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Old November 23rd, 2011, 07:07 PM   #21
mhays
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Damn mang, I didn't realize that there was new stuff. Great pictures, and welcome on these rainy days!
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Old November 23rd, 2011, 08:37 PM   #22
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I think Seattle's many waterways are what makes it such a livable and fab city.

I love the house boats on Lake Union.
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Old November 24th, 2011, 01:05 AM   #23
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Great photos! I got engaged in Parson's Garden on Queen Anne and I didn't even know the name of it! I live on Queen Anne and you did a good job of displaying all the neighborhood has to offer.
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Old November 26th, 2011, 05:32 AM   #24
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Heading back into Portage Bay:










The University of Washington has a large medical center. Unfortunately when the first buildings were going up, brutalist architecture was in vogue. Thankfully, many newer buildings on campus reflect an earlier, more graceful style or have a nicely done modern look with a lot of glass. I'll visit the UW in spring when the cherry trees are in bloom to take some more extensive pictures of the beautiful campus:






Fremont Bridge with the Aurora Bridge beyond:




Underneath the University Bridge re-entering Lake Union












Gasworks Park:


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Old November 26th, 2011, 07:44 AM   #25
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Seattle looks great from the lake.

I particularly like Montlake Bridge. How lovely, it must be, to have a home along one of the waterways.
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Old November 30th, 2011, 06:34 AM   #26
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Continuing where I left off at the Ballard Locks. The lock complex was built with a fish ladder allowing mature salmon to return to Lake Washington and from there into the tributaries which flow into the lake. In those streams, they spawn and die. Underground windows allow for viewing but the day I was there there wasn't any activity:


The young salmon heading to the ocean where they spend their lives before returning to spawn are sent through these slides:






The concrete locks administration building may look plain on the outside, but the inside is richly adorned with dark wood--floors, walls, staircases, moldings:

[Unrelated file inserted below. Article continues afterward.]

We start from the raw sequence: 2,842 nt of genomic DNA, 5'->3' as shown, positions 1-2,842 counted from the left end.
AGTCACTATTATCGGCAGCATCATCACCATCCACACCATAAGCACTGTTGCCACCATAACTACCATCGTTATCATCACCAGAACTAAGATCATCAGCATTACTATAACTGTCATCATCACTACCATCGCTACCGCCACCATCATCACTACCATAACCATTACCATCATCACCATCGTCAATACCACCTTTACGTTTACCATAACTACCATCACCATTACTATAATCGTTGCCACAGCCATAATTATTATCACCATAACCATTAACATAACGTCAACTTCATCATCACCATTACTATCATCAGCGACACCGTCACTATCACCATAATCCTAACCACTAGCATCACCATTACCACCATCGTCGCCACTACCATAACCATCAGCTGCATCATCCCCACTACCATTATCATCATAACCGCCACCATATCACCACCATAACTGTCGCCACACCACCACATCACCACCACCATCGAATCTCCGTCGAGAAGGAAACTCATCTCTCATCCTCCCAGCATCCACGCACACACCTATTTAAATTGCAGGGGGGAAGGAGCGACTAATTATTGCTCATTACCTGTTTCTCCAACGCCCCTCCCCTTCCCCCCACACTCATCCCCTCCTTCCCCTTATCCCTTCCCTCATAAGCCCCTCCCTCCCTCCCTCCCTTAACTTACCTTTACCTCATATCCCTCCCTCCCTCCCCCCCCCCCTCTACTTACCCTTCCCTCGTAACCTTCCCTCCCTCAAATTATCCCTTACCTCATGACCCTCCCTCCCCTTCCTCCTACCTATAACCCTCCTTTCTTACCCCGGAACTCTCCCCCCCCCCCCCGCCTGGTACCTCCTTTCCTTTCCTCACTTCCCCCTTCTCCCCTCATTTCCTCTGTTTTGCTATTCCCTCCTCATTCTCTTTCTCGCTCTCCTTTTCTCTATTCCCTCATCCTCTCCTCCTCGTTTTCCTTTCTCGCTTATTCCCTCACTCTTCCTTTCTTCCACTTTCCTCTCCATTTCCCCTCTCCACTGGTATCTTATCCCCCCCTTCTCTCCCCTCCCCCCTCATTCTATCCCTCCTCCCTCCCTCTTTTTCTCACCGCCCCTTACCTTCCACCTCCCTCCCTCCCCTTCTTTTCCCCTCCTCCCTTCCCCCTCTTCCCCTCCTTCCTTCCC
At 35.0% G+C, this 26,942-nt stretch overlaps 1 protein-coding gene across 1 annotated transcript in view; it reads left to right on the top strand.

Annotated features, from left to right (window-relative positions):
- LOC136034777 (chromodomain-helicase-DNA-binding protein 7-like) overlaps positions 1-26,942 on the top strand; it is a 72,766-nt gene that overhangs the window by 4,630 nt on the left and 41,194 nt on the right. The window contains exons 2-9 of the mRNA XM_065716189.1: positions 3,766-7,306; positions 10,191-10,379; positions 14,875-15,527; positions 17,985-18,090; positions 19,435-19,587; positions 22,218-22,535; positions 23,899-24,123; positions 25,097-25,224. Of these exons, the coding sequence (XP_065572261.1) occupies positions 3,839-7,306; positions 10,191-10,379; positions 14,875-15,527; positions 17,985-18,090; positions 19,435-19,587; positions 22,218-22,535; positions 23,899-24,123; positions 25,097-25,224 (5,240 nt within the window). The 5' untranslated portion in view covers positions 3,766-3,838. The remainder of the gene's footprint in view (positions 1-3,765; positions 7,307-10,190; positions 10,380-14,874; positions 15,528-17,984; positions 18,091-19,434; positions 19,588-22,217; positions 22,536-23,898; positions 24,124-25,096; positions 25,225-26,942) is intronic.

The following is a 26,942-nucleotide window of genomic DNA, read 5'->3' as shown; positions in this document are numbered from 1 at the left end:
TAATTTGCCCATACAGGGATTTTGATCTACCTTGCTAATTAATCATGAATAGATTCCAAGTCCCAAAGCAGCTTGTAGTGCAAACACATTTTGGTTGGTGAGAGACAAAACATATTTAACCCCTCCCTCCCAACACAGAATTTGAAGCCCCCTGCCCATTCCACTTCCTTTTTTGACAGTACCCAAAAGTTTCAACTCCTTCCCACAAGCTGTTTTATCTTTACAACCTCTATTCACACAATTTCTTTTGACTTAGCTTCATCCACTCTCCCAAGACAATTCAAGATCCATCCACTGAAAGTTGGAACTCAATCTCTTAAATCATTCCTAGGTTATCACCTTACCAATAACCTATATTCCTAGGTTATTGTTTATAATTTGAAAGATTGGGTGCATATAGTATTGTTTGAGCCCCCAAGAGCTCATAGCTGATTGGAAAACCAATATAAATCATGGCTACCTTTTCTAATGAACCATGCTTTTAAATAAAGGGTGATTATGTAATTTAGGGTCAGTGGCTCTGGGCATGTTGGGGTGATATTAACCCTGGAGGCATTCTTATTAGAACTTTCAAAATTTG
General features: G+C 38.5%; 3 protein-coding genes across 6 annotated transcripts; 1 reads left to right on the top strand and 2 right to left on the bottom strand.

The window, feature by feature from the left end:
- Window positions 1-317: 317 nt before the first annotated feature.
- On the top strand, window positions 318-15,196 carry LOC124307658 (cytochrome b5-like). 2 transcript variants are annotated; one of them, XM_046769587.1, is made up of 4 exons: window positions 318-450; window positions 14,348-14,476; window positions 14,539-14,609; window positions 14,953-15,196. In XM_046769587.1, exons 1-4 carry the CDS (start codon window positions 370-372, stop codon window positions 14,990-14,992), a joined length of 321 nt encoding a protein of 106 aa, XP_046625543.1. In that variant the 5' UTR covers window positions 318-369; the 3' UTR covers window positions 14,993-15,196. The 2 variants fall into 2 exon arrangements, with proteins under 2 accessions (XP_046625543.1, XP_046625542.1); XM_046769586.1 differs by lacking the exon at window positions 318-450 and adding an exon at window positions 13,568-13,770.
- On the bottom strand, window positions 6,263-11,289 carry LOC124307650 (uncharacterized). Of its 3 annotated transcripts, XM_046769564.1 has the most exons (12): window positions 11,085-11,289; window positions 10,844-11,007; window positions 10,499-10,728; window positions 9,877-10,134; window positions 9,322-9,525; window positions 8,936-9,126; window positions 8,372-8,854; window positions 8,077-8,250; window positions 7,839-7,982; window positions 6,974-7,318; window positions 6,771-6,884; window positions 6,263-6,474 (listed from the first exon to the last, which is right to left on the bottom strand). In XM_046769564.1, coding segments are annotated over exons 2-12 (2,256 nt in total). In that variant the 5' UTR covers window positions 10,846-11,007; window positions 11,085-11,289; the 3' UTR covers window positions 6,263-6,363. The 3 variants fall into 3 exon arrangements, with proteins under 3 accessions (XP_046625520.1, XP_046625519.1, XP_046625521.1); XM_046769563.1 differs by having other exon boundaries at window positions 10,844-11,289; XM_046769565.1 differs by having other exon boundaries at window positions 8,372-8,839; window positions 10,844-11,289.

More of the gardens:








The large lock is pumped dry every November for cleaning and maintenance; the small lock in the spring:








Heading eastward on the north side of the canal. Besides the touristy, Salmon Bay, as Lake Union, is lined with workaday maritime businesses including boat building, drydocking, maintenance and supply facilities:






And some, such as this gravel works, not directly related to the maritime industry but which receives its raw product via barges:


A century ago and more, Ballard was heavily Scandinavian, primarily Norwegian. While no longer the case, the Nordic flags still fly proudly in the neighborhood. Ballard is also home to the Nordic Heritage Museum: http://www.nordicmuseum.org/
Scandinavian names still abound throughout the area:








Ballard Bridge, connecting Ballard on the north with Interbay, Magnolia and Queen Anne on the south:


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Old November 30th, 2011, 09:54 PM   #27
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More interesting Seattle pictures. I've got to visit.
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Old December 5th, 2011, 06:46 AM   #28
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Continuing eastward along the north side of the Ship Canal from the Ballard Bridge to the Fremont Bridge.

14th Avenue NW public boat launch:




Burke-Gilman Trail, site of former railroad track (rails to trails):








Approaching Fremont Bridge with the Aurora Bridge behind:




Fremont Bridge built in 1917:


Crossing Fremont Bridge looking west out over the Fremont cut. As mentioned earlier, the Fremont and Montlake cuts were dug in the teens of the last century to allow ocean-going vessels to access Lakes Union and Washington:


Looking east toward Lake Union:


Now heading west on the south side of the canal on the Ship Canal Trail, also a former railroad:








Seattle Pacific University. An anomaly in very liberal Seattle, this conservative university was founded in 1891 by--and still operating under the aegis of--the Methodist Church:

http://www.spu.edu/







Seattle is so laced with waterways that the Seattle Police Department has a fleet of police boats. Here is one plying the Fremont cut:


A rare find: old style "poor man's" houseboats the way they all looked years ago. Vastly different from today's very expensive ones. These are on an out-of-the-way dock off the Ship Canal Trail:




Ballard Bridge, also built in 1917, looking north:


Fishermen's Terminal, just west of the Ballard Bridge up next.
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Old December 5th, 2011, 01:16 PM   #29
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Love the new pictures.

I reckon I'd need at least four weeks to do more than scratch the surface of Seattle: explore its waterways, and get out into the national parks.